Blood sugar results
 

The peak glucose concentration from the first meal after the intervention was surprisingly lower after the passive heating (hot bath) intervention than after the exercise/cycling) intervention. (data for n=6 men due to malfunction of some monitors). * denotes significant difference to passive heating (p<0.05, paired t-test) error bars=SEM

 

The amount our blood sugar rises after a meal – ‘peak glucose’ - is one of the potential risk markers for things like developing type 2 diabetes and metabolic disease. Keeping it down can therefore be good for our health. Peak glucose after the bath was slightly lower compared with peak glucose after exercise, which was completely unexpected (we saw about a 10% reduction in the peak glucose value following the meal after the hot bath, compared to exercise). Steve thinks that a hot bath may keep our muscle temperature more consistently warm than exercise, encouraging the release of the beneficial ‘heat shock proteins’ that can help lower blood sugar levels.

The final results showed that heat shock proteins were indeed released in response to both exercise and the hot bath. (data for n=10 men). A 2-way ANOVA found a significant effect for time (i.e. pre- vs post- bath or exercise intervention, p<0.01) but no effect of condition (i.e. exercise vs hot bath, p>0.5 ) error bars=SEM

 

The results of this small pilot study suggest that passive heating can help burn calories and also help decrease peak blood sugar after the bath. It is possible that some of these benefits come from the heat shock protein response. Interestingly, people with obesity and diabetes tend to have a lower response to heat shock proteins, which suggests that they may be important in helping our bodies control our blood sugar levels.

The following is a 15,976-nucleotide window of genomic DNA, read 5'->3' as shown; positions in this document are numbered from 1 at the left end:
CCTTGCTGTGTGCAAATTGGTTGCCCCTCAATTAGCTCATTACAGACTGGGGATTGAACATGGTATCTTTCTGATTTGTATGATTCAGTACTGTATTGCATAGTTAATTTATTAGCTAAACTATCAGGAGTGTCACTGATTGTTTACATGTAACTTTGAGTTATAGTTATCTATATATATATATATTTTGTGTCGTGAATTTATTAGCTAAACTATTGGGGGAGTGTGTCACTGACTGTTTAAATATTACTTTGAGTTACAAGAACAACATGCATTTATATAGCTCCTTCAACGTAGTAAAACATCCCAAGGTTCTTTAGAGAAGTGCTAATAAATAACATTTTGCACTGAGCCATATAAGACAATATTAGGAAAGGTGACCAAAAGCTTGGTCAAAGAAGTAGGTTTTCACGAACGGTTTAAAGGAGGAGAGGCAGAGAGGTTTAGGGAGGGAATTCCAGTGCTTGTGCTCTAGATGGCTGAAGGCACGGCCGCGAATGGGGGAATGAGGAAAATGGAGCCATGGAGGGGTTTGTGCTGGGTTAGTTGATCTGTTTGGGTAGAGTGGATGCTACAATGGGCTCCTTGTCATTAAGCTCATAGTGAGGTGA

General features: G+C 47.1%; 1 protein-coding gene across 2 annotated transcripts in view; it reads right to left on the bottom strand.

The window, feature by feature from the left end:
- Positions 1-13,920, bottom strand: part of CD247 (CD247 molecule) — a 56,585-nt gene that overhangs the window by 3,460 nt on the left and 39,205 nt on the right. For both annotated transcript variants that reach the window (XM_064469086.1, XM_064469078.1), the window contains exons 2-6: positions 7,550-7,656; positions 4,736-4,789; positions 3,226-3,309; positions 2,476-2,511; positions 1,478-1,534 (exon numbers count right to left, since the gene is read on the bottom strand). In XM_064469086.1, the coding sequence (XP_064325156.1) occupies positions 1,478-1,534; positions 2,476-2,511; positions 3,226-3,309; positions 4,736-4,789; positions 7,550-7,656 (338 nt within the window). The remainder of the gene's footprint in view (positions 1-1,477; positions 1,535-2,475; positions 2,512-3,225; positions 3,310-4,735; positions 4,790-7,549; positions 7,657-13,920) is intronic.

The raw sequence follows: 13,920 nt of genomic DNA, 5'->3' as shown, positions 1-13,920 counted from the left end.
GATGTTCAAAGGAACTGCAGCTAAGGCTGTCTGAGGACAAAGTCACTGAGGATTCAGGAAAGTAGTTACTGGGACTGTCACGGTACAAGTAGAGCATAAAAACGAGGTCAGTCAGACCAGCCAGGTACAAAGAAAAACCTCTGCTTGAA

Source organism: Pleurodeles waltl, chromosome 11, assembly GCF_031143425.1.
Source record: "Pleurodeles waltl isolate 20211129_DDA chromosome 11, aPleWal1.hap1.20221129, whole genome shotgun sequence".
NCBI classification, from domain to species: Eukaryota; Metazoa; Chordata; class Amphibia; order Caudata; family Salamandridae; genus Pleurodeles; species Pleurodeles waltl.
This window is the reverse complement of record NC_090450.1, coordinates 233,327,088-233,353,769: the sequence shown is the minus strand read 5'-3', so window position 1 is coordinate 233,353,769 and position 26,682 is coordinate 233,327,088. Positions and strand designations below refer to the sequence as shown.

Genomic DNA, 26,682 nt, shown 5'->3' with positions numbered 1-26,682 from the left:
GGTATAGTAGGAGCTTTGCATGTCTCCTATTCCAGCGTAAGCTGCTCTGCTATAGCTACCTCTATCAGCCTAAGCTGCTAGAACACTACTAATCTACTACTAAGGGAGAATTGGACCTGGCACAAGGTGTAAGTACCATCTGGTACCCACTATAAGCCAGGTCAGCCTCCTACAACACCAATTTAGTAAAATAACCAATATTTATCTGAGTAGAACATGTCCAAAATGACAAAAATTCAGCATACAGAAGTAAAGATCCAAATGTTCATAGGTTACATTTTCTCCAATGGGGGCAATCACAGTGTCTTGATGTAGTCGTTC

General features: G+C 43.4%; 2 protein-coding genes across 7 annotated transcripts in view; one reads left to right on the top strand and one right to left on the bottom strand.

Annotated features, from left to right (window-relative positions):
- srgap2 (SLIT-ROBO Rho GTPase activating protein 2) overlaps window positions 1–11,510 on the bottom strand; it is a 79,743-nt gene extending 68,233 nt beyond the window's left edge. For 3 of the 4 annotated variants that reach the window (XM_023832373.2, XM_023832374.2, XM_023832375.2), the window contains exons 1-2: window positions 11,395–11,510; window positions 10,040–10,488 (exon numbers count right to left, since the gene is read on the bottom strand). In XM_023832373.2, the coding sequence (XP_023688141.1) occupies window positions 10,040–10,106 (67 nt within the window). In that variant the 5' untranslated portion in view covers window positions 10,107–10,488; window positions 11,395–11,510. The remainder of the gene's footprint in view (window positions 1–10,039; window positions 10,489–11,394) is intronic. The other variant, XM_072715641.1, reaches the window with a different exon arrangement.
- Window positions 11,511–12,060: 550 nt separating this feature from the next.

Steve’s study only looked at the acute effects and didn’t look at the long-term effects of taking a hot bath. So do the benefits hold up in the long-term?
 
One small pilot study from 1999 had 8 type 2 diabetics use a hot tub for 30 minutes a day, six days a week, for three weeks. During the three-week period, the volunteers' average blood sugar level went down significantly, dropping more than 10%.
 
One recent 2016 study, investigated the effects of 8 weeks of repeated hot baths on 20 healthy, young and sedentary people. They found this significantly improved their heart health.
 
So, it seems likely that a combination of additional physical activity and passive heating (e.g. sauna, hot bath) may be good for people who can’t do more vigorous exercise. However, be aware that hot baths and saunas may not be suitable in some individuals with underlying heart issues or those who may not be able to control their body temperature properly, so it’s always worth consulting your doctor before you start visiting saunas and hot tubs.